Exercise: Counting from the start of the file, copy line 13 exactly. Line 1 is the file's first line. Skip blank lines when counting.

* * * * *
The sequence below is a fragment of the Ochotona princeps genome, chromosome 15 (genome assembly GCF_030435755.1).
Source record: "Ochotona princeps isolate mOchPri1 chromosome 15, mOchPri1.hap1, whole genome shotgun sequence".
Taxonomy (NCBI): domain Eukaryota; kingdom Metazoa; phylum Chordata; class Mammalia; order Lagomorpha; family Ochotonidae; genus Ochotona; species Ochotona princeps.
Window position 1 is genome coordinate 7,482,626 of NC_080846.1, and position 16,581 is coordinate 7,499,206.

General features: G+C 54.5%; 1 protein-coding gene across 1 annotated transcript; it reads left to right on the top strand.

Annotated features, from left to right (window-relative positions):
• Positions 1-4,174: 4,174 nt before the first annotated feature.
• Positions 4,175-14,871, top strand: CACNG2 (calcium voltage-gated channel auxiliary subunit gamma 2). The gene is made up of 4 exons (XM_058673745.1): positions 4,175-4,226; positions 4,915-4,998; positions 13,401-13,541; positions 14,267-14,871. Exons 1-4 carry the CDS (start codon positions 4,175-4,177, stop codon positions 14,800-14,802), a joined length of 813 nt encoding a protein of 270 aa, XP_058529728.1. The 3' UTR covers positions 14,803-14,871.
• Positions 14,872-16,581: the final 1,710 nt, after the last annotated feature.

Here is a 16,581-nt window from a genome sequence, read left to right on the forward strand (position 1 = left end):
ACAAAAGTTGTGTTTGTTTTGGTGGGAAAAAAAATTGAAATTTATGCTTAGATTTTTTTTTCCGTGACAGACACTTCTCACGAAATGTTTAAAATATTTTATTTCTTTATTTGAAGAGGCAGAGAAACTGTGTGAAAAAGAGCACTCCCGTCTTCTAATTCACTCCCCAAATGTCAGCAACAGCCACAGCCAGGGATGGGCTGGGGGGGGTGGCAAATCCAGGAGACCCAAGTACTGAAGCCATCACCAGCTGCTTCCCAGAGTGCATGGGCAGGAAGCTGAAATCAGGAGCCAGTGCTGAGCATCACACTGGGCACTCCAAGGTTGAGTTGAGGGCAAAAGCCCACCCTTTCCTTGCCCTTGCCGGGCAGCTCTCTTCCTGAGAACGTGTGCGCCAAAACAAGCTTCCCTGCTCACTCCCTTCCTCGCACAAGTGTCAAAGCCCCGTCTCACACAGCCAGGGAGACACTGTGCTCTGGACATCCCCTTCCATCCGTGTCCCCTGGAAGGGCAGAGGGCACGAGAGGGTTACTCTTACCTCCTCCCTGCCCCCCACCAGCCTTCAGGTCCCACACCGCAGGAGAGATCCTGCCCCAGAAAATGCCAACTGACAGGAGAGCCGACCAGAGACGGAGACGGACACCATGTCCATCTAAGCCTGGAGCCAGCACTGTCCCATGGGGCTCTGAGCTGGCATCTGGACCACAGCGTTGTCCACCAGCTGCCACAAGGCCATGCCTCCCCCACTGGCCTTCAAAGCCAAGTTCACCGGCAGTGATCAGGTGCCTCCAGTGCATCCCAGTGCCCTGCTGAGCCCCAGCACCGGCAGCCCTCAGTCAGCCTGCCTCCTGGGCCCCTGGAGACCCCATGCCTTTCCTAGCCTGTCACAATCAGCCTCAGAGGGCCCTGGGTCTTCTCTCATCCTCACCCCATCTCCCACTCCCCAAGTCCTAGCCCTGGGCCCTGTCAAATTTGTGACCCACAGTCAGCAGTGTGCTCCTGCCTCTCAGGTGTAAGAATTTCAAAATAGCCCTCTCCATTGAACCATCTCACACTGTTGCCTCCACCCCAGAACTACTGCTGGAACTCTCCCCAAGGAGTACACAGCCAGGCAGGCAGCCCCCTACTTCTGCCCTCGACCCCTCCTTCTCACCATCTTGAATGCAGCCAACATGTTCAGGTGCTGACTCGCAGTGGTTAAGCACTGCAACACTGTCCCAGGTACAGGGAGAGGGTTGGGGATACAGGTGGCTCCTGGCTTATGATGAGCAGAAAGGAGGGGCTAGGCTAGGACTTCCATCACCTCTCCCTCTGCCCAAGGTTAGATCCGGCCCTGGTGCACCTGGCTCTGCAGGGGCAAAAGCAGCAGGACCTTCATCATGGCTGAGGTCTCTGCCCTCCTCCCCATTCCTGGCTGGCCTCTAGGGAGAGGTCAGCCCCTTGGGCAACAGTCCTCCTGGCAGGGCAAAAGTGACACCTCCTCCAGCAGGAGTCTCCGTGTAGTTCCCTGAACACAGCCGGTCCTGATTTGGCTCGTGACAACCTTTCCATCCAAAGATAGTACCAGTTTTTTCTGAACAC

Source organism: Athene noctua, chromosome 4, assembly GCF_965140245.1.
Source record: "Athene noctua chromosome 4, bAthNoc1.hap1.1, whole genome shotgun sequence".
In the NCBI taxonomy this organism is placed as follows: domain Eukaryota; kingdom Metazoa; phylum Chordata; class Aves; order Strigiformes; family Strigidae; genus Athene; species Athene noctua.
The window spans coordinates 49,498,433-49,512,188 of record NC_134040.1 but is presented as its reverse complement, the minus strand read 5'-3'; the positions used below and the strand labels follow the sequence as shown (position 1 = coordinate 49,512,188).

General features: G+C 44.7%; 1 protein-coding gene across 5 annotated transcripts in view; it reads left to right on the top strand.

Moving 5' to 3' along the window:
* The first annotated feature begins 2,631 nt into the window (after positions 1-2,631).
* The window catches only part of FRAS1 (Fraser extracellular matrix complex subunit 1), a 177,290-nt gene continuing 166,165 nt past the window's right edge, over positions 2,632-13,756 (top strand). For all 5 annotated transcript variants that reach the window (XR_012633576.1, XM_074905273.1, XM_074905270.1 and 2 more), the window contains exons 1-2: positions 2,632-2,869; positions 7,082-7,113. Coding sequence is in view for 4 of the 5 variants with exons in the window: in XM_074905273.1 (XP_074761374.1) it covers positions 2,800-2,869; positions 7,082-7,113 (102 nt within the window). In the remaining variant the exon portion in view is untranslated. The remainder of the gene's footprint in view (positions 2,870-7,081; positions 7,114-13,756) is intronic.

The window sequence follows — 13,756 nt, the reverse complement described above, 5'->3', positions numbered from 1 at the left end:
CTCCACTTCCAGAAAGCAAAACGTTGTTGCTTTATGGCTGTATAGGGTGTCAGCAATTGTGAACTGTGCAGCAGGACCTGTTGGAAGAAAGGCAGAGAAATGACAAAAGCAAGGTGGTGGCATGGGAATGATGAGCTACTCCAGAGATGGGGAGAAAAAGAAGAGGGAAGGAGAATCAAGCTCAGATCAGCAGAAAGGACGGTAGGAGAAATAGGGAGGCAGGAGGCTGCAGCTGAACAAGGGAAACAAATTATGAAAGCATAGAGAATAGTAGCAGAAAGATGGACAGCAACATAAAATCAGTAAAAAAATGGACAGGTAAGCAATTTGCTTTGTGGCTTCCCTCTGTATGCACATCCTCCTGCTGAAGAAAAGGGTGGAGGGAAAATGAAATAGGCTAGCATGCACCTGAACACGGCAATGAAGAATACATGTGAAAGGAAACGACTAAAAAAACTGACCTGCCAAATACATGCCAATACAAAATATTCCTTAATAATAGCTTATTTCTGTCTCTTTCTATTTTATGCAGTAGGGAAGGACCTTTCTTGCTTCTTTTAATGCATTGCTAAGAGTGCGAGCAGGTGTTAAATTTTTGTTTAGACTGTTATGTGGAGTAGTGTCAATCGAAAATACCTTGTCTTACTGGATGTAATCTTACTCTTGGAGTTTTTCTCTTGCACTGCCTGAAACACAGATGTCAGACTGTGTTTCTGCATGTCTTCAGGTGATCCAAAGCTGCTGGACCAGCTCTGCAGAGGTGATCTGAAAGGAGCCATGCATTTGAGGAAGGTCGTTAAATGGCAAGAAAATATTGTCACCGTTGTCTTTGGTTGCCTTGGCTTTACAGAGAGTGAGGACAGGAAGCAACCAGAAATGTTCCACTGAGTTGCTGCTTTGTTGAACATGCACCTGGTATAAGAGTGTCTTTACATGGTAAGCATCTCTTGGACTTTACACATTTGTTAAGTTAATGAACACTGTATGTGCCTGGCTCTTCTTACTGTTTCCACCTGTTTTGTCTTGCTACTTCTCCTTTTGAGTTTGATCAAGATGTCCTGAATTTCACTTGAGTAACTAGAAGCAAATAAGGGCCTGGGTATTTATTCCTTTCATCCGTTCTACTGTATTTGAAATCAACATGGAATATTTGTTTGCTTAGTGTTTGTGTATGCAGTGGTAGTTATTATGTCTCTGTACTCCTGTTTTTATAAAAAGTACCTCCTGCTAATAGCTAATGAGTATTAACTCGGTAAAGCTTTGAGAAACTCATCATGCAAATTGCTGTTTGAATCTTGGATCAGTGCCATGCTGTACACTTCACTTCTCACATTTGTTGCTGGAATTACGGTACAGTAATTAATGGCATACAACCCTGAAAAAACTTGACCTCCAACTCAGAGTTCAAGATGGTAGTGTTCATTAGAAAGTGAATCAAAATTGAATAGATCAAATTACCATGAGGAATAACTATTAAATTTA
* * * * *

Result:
Source record: "Athene noctua chromosome 4, bAthNoc1.hap1.1, whole genome shotgun sequence".